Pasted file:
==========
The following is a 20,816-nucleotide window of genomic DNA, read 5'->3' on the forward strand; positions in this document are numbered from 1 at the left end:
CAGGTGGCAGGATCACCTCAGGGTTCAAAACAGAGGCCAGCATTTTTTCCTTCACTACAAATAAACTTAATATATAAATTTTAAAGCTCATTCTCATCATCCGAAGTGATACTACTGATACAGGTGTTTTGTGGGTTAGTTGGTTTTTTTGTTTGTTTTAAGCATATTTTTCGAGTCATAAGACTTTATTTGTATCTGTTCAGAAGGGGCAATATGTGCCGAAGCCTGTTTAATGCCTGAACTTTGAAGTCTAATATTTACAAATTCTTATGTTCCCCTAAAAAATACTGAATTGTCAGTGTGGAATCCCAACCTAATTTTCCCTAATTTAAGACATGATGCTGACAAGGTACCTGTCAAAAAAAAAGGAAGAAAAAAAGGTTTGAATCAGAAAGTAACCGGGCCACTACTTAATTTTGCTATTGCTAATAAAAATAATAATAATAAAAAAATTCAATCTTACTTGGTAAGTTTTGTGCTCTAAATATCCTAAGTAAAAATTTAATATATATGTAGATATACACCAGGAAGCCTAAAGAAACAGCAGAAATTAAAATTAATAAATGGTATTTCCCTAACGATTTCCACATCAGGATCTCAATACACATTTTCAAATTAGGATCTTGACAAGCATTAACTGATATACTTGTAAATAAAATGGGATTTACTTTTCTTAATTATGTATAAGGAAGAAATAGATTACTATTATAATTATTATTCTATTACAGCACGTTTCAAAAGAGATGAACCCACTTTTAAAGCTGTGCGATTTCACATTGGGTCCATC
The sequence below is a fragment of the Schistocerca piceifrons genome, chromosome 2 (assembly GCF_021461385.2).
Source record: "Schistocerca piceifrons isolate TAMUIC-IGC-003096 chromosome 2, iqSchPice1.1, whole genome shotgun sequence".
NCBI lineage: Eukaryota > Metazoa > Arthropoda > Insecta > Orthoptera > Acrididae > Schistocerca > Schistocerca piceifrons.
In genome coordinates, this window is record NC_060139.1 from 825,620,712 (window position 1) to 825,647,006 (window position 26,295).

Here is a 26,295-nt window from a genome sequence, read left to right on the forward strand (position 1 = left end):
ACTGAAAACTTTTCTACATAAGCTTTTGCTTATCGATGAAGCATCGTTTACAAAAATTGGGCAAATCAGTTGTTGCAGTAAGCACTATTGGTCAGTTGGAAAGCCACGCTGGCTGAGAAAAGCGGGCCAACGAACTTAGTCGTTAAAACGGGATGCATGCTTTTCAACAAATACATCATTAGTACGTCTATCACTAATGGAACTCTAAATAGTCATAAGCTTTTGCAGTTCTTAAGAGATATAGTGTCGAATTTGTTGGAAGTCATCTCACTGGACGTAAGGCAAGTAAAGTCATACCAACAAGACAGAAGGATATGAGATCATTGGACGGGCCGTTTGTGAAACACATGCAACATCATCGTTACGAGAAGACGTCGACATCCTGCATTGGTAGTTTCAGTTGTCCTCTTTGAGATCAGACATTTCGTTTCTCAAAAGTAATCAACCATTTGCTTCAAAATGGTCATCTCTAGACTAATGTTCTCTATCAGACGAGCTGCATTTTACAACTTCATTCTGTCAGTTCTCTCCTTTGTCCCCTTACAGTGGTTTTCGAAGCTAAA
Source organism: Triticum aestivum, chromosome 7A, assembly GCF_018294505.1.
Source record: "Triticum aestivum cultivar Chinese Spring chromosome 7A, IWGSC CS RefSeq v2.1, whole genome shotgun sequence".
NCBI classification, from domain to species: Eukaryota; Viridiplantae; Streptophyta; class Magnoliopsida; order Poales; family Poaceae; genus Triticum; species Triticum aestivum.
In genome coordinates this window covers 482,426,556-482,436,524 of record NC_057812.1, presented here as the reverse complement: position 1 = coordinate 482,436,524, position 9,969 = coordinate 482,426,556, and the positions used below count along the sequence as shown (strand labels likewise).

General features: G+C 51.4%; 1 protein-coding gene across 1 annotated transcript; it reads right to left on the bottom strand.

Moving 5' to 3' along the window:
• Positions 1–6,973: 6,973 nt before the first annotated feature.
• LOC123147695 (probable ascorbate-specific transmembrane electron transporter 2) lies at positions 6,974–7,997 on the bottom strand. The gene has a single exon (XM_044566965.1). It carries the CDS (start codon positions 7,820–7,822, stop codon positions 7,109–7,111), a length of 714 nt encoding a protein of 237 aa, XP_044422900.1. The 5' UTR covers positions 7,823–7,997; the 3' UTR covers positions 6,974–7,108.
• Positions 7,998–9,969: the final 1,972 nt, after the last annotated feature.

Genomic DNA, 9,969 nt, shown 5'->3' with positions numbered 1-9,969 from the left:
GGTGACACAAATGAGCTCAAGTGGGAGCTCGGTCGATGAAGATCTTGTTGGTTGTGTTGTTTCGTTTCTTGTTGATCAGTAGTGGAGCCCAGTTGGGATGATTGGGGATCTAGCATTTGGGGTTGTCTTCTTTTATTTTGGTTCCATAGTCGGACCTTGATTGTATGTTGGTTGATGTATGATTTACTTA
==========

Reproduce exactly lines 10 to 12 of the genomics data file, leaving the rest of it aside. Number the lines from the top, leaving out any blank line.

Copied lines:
Source record: "Triticum aestivum cultivar Chinese Spring chromosome 7A, IWGSC CS RefSeq v2.1, whole genome shotgun sequence".
NCBI classification, from domain to species: Eukaryota; Viridiplantae; Streptophyta; class Magnoliopsida; order Poales; family Poaceae; genus Triticum; species Triticum aestivum.
In genome coordinates this window covers 482,426,556-482,436,524 of record NC_057812.1, presented here as the reverse complement: position 1 = coordinate 482,436,524, position 9,969 = coordinate 482,426,556, and the positions used below count along the sequence as shown (strand labels likewise).